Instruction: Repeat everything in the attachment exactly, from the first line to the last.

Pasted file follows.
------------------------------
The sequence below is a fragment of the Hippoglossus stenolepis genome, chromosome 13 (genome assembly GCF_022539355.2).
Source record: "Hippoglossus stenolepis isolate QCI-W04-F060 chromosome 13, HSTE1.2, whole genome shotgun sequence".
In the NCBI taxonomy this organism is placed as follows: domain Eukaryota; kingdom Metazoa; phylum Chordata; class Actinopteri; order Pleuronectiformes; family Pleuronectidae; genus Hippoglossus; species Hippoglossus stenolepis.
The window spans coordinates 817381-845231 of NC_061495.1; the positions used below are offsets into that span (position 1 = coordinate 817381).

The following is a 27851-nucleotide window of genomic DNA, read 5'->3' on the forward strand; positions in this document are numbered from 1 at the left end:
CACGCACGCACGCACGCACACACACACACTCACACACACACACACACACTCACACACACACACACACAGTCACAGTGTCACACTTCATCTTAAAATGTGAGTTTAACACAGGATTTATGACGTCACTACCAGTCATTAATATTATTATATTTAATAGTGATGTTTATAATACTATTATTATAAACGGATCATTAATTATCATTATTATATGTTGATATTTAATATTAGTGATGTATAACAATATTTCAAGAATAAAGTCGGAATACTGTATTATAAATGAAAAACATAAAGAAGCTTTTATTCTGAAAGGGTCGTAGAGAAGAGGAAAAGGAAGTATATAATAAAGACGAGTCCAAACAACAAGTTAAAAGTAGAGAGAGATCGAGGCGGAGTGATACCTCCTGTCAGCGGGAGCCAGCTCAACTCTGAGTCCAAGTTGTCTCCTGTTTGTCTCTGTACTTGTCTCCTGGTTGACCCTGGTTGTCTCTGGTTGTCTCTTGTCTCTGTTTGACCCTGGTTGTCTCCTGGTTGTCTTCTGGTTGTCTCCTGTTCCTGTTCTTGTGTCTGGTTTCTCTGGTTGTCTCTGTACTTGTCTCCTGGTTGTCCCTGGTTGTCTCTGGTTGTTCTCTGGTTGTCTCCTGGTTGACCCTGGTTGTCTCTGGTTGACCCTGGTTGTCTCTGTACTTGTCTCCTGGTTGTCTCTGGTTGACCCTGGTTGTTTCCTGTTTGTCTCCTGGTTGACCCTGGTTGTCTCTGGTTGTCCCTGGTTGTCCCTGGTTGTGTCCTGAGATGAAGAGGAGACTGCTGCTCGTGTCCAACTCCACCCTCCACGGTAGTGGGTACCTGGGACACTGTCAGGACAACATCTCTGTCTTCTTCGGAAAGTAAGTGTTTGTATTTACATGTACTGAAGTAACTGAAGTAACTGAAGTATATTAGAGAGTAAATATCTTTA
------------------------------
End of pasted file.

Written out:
The sequence below is a fragment of the Hippoglossus stenolepis genome, chromosome 13 (genome assembly GCF_022539355.2).
Source record: "Hippoglossus stenolepis isolate QCI-W04-F060 chromosome 13, HSTE1.2, whole genome shotgun sequence".
In the NCBI taxonomy this organism is placed as follows: domain Eukaryota; kingdom Metazoa; phylum Chordata; class Actinopteri; order Pleuronectiformes; family Pleuronectidae; genus Hippoglossus; species Hippoglossus stenolepis.
The window spans coordinates 817381-845231 of NC_061495.1; the positions used below are offsets into that span (position 1 = coordinate 817381).

The following is a 27851-nucleotide window of genomic DNA, read 5'->3' on the forward strand; positions in this document are numbered from 1 at the left end:
CACGCACGCACGCACGCACACACACACACTCACACACACACACACACACTCACACACACACACACACAGTCACAGTGTCACACTTCATCTTAAAATGTGAGTTTAACACAGGATTTATGACGTCACTACCAGTCATTAATATTATTATATTTAATAGTGATGTTTATAATACTATTATTATAAACGGATCATTAATTATCATTATTATATGTTGATATTTAATATTAGTGATGTATAACAATATTTCAAGAATAAAGTCGGAATACTGTATTATAAATGAAAAACATAAAGAAGCTTTTATTCTGAAAGGGTCGTAGAGAAGAGGAAAAGGAAGTATATAATAAAGACGAGTCCAAACAACAAGTTAAAAGTAGAGAGAGATCGAGGCGGAGTGATACCTCCTGTCAGCGGGAGCCAGCTCAACTCTGAGTCCAAGTTGTCTCCTGTTTGTCTCTGTACTTGTCTCCTGGTTGACCCTGGTTGTCTCTGGTTGTCTCTTGTCTCTGTTTGACCCTGGTTGTCTCCTGGTTGTCTTCTGGTTGTCTCCTGTTCCTGTTCTTGTGTCTGGTTTCTCTGGTTGTCTCTGTACTTGTCTCCTGGTTGTCCCTGGTTGTCTCTGGTTGTTCTCTGGTTGTCTCCTGGTTGACCCTGGTTGTCTCTGGTTGACCCTGGTTGTCTCTGTACTTGTCTCCTGGTTGTCTCTGGTTGACCCTGGTTGTTTCCTGTTTGTCTCCTGGTTGACCCTGGTTGTCTCTGGTTGTCCCTGGTTGTCCCTGGTTGTGTCCTGAGATGAAGAGGAGACTGCTGCTCGTGTCCAACTCCACCCTCCACGGTAGTGGGTACCTGGGACACTGTCAGGACAACATCTCTGTCTTCTTCGGAAAGTAAGTGTTTGTATTTACATGTACTGAAGTAACTGAAGTAACTGAAGTATATTAGAGAGTAAATATCTTTA